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Is business school the new design school?

TechCrunch TechCrunch 21/06/2016 John Maeda

People are often surprised when they hear that I earned my master of business administration degree, or MBA, as a side-hobby while I was a tenured professor at MIT. Even MIT’s human resources department was perplexed that I’d want to apply for the employee benefit to partially support my tuition costs.

My motivation to do so was simple: I’d spent most of my life in the research world interacting with corporations during my years at the Media Lab, but I often got lost when the business folks would bandy financial or other business terms around me. So I wanted to defeat my lack of knowledge, by acquiring what most of them seemed to have: an MBA.

Fast forward ten years and a few professional changes later, my interest turned back to business schools again. This year after releasing the #2016 DesignInTech Report, it turns out that all of the top ten U.S. business schools have design clubs led by students.

The trend was remarkable, and to give credit where it is due, it was my KPCB partner Jackie Xu who brought this fact to the foreground. So we set out to interview student leaders at three business school clubs: Yale School of Management, MIT Sloan School of Management, and Rotman School of Management at the University of Toronto.

Respectively, those schools are represented by Wilma Lam, Anita Wu, and Jeremy Fish in a recent KPCB Ventured podcast. Below are some key takeaways from our discussion.

Design is being embedded into traditional businesses

Fortune 500 companies are beginning to use human-centered design to think about problem solving rather than traditional hypothesis testing, which is why we are seeing more than 10% of Fortune 100 companies place design as an executive priority. Creativity is becoming a strategic lever to create a competitive advantage in the corporate world. That explains why management consulting and strategy services firms are acquiring design agencies at a rapid rate. 42 design firms have been acquired since 2004, half of those in the last year alone.

Business schools need to get closer to computational design faster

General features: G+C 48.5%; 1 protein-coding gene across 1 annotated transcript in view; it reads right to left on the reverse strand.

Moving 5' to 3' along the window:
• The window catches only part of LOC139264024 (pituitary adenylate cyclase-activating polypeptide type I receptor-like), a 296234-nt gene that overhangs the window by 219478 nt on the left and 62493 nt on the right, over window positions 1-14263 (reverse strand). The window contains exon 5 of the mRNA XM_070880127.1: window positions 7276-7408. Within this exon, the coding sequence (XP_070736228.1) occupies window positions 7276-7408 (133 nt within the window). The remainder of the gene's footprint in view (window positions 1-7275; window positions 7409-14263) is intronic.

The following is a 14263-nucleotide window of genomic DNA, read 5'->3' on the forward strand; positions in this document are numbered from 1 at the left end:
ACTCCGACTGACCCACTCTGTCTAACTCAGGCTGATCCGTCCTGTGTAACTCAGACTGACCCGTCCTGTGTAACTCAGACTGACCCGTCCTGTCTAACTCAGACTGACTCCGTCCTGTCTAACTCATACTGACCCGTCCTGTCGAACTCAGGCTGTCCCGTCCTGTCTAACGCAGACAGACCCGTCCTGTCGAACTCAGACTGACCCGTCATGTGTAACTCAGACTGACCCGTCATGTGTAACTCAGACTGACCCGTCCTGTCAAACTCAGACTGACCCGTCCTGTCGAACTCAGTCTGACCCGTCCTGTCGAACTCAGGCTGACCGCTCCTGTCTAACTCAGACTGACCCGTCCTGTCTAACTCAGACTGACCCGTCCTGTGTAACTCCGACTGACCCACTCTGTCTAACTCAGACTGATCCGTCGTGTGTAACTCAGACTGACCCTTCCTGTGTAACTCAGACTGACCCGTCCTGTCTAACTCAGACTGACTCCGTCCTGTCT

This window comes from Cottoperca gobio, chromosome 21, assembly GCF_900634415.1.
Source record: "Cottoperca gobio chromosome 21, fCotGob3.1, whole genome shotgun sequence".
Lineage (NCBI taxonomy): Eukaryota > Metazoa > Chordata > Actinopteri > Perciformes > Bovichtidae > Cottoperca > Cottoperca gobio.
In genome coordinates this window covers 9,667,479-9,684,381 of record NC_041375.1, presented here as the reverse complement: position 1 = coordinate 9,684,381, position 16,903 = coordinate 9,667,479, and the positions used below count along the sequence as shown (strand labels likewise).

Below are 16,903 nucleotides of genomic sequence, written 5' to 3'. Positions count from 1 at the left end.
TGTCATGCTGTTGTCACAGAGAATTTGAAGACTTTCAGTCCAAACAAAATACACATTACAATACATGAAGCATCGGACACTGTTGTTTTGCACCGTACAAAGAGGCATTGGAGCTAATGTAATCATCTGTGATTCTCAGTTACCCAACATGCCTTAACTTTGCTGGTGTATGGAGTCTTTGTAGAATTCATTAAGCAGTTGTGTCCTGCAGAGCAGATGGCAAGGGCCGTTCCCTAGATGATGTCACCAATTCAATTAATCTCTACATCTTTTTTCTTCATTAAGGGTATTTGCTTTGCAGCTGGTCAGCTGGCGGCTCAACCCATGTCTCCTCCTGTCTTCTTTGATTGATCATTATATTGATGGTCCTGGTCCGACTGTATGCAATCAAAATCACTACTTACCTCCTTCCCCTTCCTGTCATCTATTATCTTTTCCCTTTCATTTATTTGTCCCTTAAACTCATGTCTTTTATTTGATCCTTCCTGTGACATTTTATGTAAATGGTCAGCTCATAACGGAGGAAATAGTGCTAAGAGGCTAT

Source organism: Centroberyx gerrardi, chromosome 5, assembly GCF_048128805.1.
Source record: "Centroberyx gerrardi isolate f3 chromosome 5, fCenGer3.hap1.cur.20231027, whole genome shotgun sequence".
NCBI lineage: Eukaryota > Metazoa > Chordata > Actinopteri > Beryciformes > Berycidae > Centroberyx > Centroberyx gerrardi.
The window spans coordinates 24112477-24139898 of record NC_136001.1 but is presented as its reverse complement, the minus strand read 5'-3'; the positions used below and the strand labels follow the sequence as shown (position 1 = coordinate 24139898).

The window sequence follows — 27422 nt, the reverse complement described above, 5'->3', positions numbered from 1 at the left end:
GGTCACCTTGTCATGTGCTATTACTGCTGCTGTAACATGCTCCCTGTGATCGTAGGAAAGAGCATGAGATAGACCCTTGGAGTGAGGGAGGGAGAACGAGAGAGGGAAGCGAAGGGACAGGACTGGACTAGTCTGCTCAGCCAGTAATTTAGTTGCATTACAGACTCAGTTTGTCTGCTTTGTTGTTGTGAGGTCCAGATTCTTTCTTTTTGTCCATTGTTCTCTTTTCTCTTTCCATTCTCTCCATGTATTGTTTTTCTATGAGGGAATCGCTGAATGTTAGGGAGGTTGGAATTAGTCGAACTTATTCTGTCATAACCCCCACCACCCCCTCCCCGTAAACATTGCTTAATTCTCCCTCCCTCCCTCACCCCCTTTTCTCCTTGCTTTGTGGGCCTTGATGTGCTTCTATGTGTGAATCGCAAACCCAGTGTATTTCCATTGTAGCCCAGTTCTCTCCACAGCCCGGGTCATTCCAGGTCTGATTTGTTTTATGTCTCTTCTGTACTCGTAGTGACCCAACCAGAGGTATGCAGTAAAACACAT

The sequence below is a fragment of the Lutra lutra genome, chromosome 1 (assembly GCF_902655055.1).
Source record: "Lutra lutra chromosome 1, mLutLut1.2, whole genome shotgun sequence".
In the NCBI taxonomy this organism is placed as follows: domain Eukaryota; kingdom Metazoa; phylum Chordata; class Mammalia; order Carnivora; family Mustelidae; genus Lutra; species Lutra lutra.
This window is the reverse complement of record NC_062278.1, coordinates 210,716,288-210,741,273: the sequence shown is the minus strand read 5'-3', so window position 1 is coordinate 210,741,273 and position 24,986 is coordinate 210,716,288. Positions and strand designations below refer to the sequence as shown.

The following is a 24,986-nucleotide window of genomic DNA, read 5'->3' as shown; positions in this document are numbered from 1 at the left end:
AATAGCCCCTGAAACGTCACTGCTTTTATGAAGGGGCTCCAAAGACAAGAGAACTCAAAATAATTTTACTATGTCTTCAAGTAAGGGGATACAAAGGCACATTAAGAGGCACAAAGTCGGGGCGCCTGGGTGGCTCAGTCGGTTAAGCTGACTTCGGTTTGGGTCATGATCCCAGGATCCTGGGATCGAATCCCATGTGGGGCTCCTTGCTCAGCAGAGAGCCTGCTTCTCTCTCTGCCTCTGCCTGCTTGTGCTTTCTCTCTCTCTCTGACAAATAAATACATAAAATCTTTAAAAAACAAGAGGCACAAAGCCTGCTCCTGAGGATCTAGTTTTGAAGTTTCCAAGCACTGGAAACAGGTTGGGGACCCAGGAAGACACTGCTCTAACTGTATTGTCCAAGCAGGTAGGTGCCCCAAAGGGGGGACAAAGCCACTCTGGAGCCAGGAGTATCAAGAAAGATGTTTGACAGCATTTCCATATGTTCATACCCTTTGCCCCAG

There are three kinds of design: first, classical design, which is design from the physical world and has been around for centuries, beloved and highly refined. Secondly, we have the world of design thinking which goes beyond making and is defined by systems thinking and processes and improving how organizations innovate. Lastly, there’s computational design, or designing for billions of people in real time.

Here in Silicon Valley, this type of design is experienced everywhere and produces the highest business value for the tech world, but the number of practicing designers in this category is still low. For future entrepreneurs that are graduating from business schools today, I believe their basic understanding in design thinking positions them to more quickly identify this special kind of talent.

Design matters more than ever to customers

Computers are a fundamental part of how we live, and so it’s incumbent upon tech companies to create an enjoyable experience for their customers. So-called business “best practices” are now being geared towards the users of a company’s products rather than just the more impersonal financial metrics.

That’s because in the old days you could ship expensive products that people would buy once, or maybe come back and re-purchase in a few years; instead, today they are purchasing comparatively lower-priced subscriptions to products, which means a deeper relationship with customers is key, or else they are less likely to renew.

Moving from creative competence to creative confidence

Business students with design thinking training can bring necessary sensitivity to the designers in the organizations in which they may serve, or when they are a co-founder with a designer. “Design is a gateway for better innovation,” said Jeremy, and the kind of innovation that designers embody often has to do with their attitude towards experimentation or “creative confidence” as Stanford Professor David Kelly terms it.

So although classical designers often poo-poo the post-it note barrages that are common to design thinking, it’s a key part of business students’ learning how a designer thinks — so that they can empathize not only with customers, but with non B-school designers too.

The future of the designer is TBD (Technology, Business, Design)

The fundamental profile of designers is beginning to shift as traditional markets begin to value design as a strategic lever. The 2015 #DesignInTech Report pointed out that less than half of design leaders in tech have backgrounds in traditional design disciplines, and instead bring engineering and social sciences skills to the unique challenges of design in the tech world. With all top ten U.S. business schools having student-led design organizations, perhaps in the future the largest number of designers in new industries will come from business schools.

In closing, it might seem a little odd that we didn’t focus in this podcast or in the 2016 #DesignInTech Report on actual coursework happening in business schools today. That’s because as a former university president, I know from firsthand experience that the student-led clubs are often the fastest moving parts in areas relevant to students’ interests.

I’ve found that especially in areas like startups and #DesignInTech, it’s the students leading the discourse much more than the faculty. And because business schools are, well … businesses … they are the most likely to adapt to what the students (AKA their customers) want. So consider all this activity in the student-led design club arena to be indicative of where much of the curriculum in business schools will be heading.

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